April 6, 2016

Improved Version Of the PARCC Test Ready for Next Week

Controversy locally and across the country continues to pursue the PARCC (Partnership for Assessment of Readiness for College and Careers) Test as Princeton Public Schools (PPS) prepare to administer the 2016 PARCC, starting next Monday. Testing over the next three weeks may result in a more stringent assessment of the PARCC itself than of the student test-takers and their schools. 

For parents who choose not to have their children take the PARCC, last Monday, April 4, was the deadline to submit a written statement to their children’s principal, but PPS Superintendent Steve Cochrane stated on Tuesday that “we won’t have truly accurate numbers on test refusal until the end of the week.” He did say that refusal numbers “appear to be lower than last year.”

Nearly 800 of 1164 students in grades nine through eleven, including 340 of 370 juniors, declined to take the PARCC last year, its first year, though participation numbers were higher in the elementary and middle school grades.

Poor attendance, accompanied by criticism of the Test from Save Our Schools NJ, the NJEA teachers’ union and other groups, along with declining participation nationally, makes the long-term future of the PARCC uncertain. The New Jersey Department of Education (DOE) states that passing scores on PARCC tests will be a graduation requirement, but because the test is relatively new, current high school students may use other standardized assessments to meet the requirement, and there is also a “portfolio assessment” option.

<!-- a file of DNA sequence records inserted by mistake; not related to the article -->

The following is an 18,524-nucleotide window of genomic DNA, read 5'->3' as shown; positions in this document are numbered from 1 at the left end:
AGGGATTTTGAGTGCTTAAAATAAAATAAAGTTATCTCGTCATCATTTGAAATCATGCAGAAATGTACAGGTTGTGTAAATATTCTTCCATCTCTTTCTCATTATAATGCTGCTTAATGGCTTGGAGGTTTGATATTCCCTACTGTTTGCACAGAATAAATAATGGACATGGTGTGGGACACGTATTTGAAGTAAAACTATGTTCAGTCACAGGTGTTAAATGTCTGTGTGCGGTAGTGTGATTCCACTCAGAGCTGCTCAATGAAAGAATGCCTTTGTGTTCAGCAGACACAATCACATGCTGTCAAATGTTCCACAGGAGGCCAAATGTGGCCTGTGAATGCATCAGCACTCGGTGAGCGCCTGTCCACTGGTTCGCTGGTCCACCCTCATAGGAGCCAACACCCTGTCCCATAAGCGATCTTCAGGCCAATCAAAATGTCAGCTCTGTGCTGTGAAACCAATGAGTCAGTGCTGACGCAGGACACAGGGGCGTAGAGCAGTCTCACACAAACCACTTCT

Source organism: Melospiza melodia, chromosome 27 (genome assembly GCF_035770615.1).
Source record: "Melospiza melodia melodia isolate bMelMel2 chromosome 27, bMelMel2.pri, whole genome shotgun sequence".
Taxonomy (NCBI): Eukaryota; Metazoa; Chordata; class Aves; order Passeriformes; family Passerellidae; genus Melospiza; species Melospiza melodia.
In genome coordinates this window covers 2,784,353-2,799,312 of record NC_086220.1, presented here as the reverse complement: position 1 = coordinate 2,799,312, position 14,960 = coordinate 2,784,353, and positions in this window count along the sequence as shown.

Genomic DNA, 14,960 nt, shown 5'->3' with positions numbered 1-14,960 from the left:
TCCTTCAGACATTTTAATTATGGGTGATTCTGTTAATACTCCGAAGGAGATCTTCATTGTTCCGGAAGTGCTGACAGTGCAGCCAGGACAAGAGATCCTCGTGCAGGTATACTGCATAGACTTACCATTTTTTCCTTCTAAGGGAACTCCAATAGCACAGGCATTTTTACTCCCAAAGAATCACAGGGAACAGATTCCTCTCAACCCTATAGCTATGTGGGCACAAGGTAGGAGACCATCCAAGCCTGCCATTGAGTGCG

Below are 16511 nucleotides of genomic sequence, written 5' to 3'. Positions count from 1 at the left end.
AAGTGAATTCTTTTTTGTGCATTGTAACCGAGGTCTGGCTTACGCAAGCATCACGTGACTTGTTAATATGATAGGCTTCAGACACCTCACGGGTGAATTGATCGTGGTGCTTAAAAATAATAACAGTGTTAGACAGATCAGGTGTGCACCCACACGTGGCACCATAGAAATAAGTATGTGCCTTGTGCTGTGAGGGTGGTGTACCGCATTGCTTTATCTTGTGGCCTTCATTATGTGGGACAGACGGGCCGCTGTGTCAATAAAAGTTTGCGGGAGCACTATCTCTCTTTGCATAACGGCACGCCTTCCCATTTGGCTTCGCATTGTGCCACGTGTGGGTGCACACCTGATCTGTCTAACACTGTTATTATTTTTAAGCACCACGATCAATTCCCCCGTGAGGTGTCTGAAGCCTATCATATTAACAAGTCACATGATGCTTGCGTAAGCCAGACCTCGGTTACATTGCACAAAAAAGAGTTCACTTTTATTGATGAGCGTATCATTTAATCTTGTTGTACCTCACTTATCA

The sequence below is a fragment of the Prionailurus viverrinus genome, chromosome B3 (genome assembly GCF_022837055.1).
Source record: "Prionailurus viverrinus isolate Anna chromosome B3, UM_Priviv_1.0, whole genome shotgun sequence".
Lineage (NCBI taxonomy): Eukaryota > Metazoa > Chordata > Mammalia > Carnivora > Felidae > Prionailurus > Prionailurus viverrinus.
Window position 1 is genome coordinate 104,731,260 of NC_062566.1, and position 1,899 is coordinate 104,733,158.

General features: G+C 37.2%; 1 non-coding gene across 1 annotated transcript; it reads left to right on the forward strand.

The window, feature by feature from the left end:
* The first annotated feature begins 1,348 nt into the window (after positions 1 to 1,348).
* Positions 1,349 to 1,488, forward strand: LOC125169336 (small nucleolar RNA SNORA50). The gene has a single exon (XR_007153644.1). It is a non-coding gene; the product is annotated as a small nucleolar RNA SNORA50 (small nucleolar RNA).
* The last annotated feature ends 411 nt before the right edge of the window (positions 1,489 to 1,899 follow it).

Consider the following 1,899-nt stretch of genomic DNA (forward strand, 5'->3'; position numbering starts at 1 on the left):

An article about PARCC on the PPS website states that “the new state-mandated graduation requirements are currently being debated and may change over the next few years.”

Mr. Cochrane observed earlier this week, “Parents are making thoughtful, rational decisions about allowing their children to take the assessment as well as disallowing them to do so.”

The superintendent added, “The Princeton Public Schools have proven to be a safe space for healthy discussions on topics such as standardized tests. We continue to honor that openness and support our families in making the best decisions for their children. Most importantly, however, the focus in our classrooms continues to be on quality instruction for every student.”

Improvements in the PARCC this year, according to Mr. Cochrane, include reducing the school-wide testing window from three weeks to only one for each grade level—April 11-14 for Princeton High School; April 18-22 for John Witherspoon Middle School; April 11-15 for grade five; April 18-22 for grade four; April 25-29 for grade three, reduction of testing time by approximately 90 minutes and improved technology resources.

The fate of the PARCC test seems uncertain, as New Jersey’s DOE decides how best to assess the state’s schools and their students, and the Princeton Public Schools decide how to work with the state’s mandates to best serve their particular student population.